In addition, you need to be constantly negotiating with your labs for better pricing based on volume and company rebates. Consider joining alliances like IDOC, PERC, PECCA or Vison Source as they have negotiated volume discounts with labs for you.
Perhaps just joining a conventional buying group like Block Vision Group or Combine can get you better discounts than you get now.
Pension plans for optometry private practices
One of the most significant ways that you can add to your wealth is to maximize pension and profit sharing plans. While this discussion will not be complete, I will try to cover most of the options available to both employed optometrists and employers.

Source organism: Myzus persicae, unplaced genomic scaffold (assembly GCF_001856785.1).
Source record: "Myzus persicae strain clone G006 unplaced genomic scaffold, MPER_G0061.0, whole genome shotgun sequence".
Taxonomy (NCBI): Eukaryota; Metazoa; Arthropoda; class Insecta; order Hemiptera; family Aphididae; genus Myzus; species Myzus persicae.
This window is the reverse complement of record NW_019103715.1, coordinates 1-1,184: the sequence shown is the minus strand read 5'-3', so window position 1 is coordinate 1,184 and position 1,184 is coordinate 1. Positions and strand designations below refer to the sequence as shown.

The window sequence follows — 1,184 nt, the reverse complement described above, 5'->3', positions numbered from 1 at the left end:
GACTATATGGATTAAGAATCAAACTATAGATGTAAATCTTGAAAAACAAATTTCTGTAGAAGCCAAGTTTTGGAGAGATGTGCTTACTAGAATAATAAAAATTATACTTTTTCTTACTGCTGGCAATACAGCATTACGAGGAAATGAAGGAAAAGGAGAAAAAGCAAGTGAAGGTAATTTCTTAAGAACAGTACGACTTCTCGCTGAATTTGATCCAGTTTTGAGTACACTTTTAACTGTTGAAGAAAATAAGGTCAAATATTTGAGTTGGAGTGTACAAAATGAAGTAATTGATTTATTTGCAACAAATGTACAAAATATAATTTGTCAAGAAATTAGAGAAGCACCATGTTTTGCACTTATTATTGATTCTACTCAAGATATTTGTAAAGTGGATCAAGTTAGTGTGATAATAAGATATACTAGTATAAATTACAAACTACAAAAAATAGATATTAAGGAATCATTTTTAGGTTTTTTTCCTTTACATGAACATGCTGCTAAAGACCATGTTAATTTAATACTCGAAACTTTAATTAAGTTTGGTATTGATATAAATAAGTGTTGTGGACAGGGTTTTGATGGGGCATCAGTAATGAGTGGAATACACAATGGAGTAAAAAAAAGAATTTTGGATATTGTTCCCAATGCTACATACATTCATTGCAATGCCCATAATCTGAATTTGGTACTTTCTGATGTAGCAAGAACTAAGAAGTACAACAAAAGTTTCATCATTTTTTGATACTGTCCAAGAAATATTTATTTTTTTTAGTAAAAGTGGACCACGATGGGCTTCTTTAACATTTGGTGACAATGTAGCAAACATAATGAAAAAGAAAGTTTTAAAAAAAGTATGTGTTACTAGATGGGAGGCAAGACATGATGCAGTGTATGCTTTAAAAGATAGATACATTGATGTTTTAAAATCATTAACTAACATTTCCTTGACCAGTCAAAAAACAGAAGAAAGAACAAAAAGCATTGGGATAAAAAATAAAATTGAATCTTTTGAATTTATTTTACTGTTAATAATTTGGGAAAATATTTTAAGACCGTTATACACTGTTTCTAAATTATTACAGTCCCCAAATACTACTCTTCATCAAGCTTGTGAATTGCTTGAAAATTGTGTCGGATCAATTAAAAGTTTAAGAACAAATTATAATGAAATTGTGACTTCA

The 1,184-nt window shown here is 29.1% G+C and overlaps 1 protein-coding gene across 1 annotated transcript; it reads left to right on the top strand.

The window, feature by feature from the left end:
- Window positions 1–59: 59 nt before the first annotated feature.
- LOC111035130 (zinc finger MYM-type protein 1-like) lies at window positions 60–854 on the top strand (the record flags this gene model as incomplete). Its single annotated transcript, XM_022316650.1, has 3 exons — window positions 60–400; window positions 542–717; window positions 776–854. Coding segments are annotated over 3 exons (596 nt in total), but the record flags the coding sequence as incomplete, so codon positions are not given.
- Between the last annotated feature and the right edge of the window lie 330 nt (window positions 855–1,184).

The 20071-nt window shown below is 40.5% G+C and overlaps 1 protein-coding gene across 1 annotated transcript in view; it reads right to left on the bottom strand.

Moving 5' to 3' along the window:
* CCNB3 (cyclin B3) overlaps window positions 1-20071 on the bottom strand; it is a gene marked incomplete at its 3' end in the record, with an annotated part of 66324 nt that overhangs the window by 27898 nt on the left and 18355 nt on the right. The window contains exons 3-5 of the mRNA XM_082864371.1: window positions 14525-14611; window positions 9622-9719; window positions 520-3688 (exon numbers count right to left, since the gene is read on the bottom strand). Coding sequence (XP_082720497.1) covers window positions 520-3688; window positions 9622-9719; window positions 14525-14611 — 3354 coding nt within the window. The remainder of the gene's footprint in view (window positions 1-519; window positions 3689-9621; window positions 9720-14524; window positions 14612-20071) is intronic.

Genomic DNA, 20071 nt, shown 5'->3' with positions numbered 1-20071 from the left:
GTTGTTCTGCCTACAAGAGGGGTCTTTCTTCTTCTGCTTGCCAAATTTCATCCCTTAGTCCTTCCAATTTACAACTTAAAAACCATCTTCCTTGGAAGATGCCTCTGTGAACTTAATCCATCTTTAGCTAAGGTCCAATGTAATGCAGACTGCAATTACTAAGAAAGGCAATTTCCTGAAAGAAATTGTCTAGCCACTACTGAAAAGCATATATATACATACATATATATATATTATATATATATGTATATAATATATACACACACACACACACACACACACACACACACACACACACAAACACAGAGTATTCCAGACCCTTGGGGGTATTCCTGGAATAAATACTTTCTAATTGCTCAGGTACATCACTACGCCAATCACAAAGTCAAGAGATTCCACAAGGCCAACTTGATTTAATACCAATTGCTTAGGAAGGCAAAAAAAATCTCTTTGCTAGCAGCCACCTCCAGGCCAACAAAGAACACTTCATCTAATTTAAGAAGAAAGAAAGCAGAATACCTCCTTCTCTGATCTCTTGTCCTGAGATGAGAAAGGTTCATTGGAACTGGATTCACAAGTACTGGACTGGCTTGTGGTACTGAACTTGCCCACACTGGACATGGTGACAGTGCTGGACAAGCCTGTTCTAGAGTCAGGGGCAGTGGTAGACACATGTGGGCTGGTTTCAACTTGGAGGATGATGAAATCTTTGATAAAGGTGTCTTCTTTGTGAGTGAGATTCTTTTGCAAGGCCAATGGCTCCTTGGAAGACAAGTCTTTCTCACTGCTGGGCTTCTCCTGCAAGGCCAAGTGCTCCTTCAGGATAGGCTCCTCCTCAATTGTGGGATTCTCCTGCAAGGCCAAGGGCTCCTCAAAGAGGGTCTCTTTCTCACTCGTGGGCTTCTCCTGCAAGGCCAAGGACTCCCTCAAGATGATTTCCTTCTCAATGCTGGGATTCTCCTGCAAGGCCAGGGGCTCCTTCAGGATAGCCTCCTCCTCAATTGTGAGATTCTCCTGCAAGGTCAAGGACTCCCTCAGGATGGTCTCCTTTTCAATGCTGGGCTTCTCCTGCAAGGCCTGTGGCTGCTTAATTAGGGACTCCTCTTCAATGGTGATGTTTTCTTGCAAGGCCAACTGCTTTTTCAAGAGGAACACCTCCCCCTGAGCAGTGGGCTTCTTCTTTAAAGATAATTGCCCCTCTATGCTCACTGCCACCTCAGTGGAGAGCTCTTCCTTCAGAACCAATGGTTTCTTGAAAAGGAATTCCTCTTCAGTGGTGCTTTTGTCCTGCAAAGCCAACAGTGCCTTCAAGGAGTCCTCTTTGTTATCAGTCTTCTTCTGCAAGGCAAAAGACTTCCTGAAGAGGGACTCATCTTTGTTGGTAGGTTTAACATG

Employed OD’s have a little less control over the ways they can put away money for the future. I was always told to put away as much as I could, starting as young as I could. I was told to let the financial laws of compounding work for me over the years and I was smart enough to listen.
In my early years of practice, I did not have any formalized plan.
My wife and I both put away an IRA, maximizing as much as we could afford at the time. I would put away a certain amount each month using the rules of dollar cost averaging. This means that you might invest some money when the market is low but you also might invest some money when the market is high. By doing this however, it guaranteed that you did not invest all of your money when the market was high, protecting you against a downturn.